A drugstore is coming to Grain Valley, taking the place of Red Cross Pharmacy, which closes in two weeks.
Red Cross has been in the community for years. Last month, it announced the sale of its 14 locations in Missouri to CVS Health, which is keeping all but two open. Grain Valley is one of the two.
So Buckner Pharmacy is moving to Grain Valley, aiming to open next week, before Red Cross closes. Ann and Jared Hils own Hils Pharmacy, and Buckner Pharmacy is a division of that.
Timothy Russell, executive director of the Grain Valley Partnership, said Ann Hils reached out when word of the Red Cross closing came. As they talked, it made more and more sense to move the business than try to serve Grain Valley from Buckner.
Russell said Buckner Pharmacy is keeping its current staff and offering jobs to three or four from Red Cross as well. It will continue to serve customers in Buckner as well.
It’s a win for Grain Valley.
“We’re as excited as we can be about that,” Russell said.
The old Zio’s on 39th Street in Independence has come down, making way for an 8,800-square-foot multi-tenant site. Aspen Dental is among those scheduled to move in. … The Denny’s at 3939 S. Noland Road has reopened after some renovation. The company says two more – one in Independence on Missouri 291, one in Blue Springs – will get renovations this fall. … Taco John’s now says its new location at 4242 S. Noland Road opens June 4.
Get a job, if you can
Jeff Pinkerton, senior researcher at the Mid-American Regional Council, was talking about the regional economy.
“Our economy here in Kansas City – doing OK, could be doing better,” he said.
Job creation has been good in some sectors: autos, rail freight and computer system design. Kansas City is just one of 12 cities with a Federal Reserve bank, and that helps. Of course, an aging population drives health-care jobs, though not all pay that well. The problem is those gains have been largely offset by huge losses in telecommunications, specifically Sprint, Pinkerton said.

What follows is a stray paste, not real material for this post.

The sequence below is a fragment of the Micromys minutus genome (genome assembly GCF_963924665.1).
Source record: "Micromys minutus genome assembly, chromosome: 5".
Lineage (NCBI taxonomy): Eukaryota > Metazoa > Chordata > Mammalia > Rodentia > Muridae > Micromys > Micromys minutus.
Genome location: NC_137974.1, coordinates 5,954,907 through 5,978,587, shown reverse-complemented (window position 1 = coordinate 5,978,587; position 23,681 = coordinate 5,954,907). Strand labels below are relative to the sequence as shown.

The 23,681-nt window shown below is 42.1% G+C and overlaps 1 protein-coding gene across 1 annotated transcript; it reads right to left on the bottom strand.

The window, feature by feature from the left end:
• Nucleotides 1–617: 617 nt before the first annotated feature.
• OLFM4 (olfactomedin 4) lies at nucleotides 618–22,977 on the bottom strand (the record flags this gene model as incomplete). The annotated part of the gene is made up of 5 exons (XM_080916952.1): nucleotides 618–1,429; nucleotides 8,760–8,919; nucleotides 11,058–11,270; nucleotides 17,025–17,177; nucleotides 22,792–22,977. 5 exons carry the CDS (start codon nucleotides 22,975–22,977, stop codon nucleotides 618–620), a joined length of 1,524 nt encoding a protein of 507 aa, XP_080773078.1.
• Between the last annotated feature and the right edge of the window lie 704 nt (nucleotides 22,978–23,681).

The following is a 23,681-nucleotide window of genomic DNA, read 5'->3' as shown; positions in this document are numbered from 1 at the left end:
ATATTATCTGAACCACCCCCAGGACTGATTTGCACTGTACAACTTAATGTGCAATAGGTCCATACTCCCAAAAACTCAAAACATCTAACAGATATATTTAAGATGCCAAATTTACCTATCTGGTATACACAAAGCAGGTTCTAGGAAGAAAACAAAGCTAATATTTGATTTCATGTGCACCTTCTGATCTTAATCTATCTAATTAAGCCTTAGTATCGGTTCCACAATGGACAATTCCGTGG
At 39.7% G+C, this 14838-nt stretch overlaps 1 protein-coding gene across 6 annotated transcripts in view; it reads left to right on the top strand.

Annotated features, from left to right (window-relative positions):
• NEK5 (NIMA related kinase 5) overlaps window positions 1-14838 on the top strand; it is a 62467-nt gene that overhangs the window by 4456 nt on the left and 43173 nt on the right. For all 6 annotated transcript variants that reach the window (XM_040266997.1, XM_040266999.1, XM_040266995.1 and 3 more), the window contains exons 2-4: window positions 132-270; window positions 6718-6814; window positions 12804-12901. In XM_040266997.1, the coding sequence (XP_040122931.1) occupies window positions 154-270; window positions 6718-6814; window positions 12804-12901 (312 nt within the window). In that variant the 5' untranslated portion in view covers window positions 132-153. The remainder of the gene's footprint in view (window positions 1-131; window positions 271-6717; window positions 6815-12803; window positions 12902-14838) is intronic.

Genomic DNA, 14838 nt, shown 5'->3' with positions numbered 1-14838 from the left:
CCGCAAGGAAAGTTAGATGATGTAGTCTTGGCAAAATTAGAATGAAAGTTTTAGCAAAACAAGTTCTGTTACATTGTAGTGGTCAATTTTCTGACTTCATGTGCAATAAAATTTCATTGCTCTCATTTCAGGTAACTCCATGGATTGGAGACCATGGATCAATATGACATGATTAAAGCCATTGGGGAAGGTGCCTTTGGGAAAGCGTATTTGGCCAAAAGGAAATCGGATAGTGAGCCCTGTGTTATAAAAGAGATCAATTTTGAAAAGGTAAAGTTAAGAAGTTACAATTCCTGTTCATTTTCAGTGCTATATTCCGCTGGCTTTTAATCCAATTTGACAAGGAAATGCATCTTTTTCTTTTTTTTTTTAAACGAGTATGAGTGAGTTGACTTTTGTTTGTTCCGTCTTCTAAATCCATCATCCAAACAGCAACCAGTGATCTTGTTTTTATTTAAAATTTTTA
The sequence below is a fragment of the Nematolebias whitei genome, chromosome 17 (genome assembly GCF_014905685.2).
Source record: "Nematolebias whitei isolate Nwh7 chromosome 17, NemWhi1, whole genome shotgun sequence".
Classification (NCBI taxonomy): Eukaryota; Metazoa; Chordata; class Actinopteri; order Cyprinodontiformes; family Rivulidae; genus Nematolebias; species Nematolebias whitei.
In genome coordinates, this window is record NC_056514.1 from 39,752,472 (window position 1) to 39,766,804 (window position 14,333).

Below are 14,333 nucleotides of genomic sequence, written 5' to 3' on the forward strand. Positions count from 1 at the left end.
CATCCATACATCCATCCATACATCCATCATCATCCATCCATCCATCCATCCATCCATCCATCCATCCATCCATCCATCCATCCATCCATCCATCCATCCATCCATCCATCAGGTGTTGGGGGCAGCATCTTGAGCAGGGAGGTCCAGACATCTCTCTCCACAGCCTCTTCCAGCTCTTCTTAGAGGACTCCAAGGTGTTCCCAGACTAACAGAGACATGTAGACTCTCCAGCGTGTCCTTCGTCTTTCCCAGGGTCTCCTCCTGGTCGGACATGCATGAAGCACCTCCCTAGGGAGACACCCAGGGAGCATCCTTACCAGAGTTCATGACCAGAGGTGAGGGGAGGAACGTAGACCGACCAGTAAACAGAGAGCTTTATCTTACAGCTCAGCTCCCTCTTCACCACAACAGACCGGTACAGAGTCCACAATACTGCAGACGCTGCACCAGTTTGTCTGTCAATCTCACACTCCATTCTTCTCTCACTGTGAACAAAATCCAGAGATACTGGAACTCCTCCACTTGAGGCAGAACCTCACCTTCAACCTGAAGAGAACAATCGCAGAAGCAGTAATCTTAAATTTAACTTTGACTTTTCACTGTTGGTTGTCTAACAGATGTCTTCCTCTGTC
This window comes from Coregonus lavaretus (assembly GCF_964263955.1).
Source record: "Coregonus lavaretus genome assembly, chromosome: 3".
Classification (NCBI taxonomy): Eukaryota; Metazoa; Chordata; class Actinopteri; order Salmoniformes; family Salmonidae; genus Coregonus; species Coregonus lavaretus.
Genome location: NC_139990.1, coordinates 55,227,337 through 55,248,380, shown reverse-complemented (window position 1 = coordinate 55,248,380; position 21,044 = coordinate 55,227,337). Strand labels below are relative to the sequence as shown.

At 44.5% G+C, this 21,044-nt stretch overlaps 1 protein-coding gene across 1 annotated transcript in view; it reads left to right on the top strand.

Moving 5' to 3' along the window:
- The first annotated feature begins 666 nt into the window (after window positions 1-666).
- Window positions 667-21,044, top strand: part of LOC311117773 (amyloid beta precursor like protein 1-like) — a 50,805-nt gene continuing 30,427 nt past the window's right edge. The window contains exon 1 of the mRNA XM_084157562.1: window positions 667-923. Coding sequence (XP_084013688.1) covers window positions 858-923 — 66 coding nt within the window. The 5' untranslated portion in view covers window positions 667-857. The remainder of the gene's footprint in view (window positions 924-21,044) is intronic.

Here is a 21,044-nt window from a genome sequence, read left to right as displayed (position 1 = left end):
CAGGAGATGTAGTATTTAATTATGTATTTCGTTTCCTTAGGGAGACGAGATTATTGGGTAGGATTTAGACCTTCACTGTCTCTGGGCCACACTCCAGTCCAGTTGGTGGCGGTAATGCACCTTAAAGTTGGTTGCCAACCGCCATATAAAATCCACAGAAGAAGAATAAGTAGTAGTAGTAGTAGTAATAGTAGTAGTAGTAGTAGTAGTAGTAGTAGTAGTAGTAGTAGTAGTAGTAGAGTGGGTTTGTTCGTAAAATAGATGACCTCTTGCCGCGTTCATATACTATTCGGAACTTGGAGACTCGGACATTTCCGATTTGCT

More broadly, the economy here and elsewhere is changing. My take is that Kansas City simply has to come to grips with the fact that quality-of-life concerns are not add-ons. They are crucial in attracting talent.
“People are determining their quality of life before they determine their job,” Pinkerton said.
That’s just sounds like a millennial thing, you say? Maybe, but Rob Russell of the University of Missouri Extension Labor and Workforce Development program of the University of Missouri Extension, points out that millennials, not baby boomers, have accounted for the largest share of the workforce since 2015.
These comments came in a discussion about the workforce at the annual Independence Business Expo earlier this month, where there are always speakers with thought-provoking ideas. The Q&A was lively, too.
There’s clearly a training gap, one person said, when I’m looking to hire college grads and find that many cannot write a grammatically correct sentence.
“I don’t think you are a lone voice on that,” Pinkerton said.
The dearth of soft skills – the basics of playing nicely and effectively in a work setting – was another complaint. One person who spends her days working with people trying to get better jobs put this way: “My favorite line is, they don’t know what they don’t know.”
Overall, it was the story we hear often: Jobs numbers have come back in the decade since the Great Recession, but new jobs generally pay less. Meanwhile, good jobs go begging for lack of qualified candidates. There’s a gap of people skills and specific job skills alike.
“Education is key,” Pinkerton said. “... Lifelong learning is important.”
-- Jeff Fox is The Examiner’s editor. Reach him at 816-350-6365 or email@example.com. Follow him on Twitter at @FoxEJC.